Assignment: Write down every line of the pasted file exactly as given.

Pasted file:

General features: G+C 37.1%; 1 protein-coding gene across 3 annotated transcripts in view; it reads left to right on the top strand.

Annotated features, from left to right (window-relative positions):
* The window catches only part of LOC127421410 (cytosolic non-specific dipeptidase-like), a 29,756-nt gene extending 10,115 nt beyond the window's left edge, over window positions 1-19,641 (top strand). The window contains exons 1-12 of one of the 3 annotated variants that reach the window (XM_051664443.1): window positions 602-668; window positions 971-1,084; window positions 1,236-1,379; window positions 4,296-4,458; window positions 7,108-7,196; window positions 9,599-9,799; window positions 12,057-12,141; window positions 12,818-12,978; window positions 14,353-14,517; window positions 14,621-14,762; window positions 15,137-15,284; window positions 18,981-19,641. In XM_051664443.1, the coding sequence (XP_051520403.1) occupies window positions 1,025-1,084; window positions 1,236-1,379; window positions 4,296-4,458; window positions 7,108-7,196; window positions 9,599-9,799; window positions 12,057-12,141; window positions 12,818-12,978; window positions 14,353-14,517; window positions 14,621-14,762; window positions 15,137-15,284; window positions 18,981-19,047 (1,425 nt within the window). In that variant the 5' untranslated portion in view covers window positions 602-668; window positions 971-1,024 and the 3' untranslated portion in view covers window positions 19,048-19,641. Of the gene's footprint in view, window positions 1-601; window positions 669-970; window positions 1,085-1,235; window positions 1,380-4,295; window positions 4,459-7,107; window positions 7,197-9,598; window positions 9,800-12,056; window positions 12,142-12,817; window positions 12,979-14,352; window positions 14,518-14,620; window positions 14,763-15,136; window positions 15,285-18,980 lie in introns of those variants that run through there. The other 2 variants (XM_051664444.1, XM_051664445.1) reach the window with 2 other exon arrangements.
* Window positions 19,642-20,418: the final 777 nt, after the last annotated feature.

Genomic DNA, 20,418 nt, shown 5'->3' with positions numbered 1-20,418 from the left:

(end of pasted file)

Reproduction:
General features: G+C 37.1%; 1 protein-coding gene across 3 annotated transcripts in view; it reads left to right on the top strand.

Annotated features, from left to right (window-relative positions):
* The window catches only part of LOC127421410 (cytosolic non-specific dipeptidase-like), a 29,756-nt gene extending 10,115 nt beyond the window's left edge, over window positions 1-19,641 (top strand). The window contains exons 1-12 of one of the 3 annotated variants that reach the window (XM_051664443.1): window positions 602-668; window positions 971-1,084; window positions 1,236-1,379; window positions 4,296-4,458; window positions 7,108-7,196; window positions 9,599-9,799; window positions 12,057-12,141; window positions 12,818-12,978; window positions 14,353-14,517; window positions 14,621-14,762; window positions 15,137-15,284; window positions 18,981-19,641. In XM_051664443.1, the coding sequence (XP_051520403.1) occupies window positions 1,025-1,084; window positions 1,236-1,379; window positions 4,296-4,458; window positions 7,108-7,196; window positions 9,599-9,799; window positions 12,057-12,141; window positions 12,818-12,978; window positions 14,353-14,517; window positions 14,621-14,762; window positions 15,137-15,284; window positions 18,981-19,047 (1,425 nt within the window). In that variant the 5' untranslated portion in view covers window positions 602-668; window positions 971-1,024 and the 3' untranslated portion in view covers window positions 19,048-19,641. Of the gene's footprint in view, window positions 1-601; window positions 669-970; window positions 1,085-1,235; window positions 1,380-4,295; window positions 4,459-7,107; window positions 7,197-9,598; window positions 9,800-12,056; window positions 12,142-12,817; window positions 12,979-14,352; window positions 14,518-14,620; window positions 14,763-15,136; window positions 15,285-18,980 lie in introns of those variants that run through there. The other 2 variants (XM_051664444.1, XM_051664445.1) reach the window with 2 other exon arrangements.
* Window positions 19,642-20,418: the final 777 nt, after the last annotated feature.

Genomic DNA, 20,418 nt, shown 5'->3' with positions numbered 1-20,418 from the left: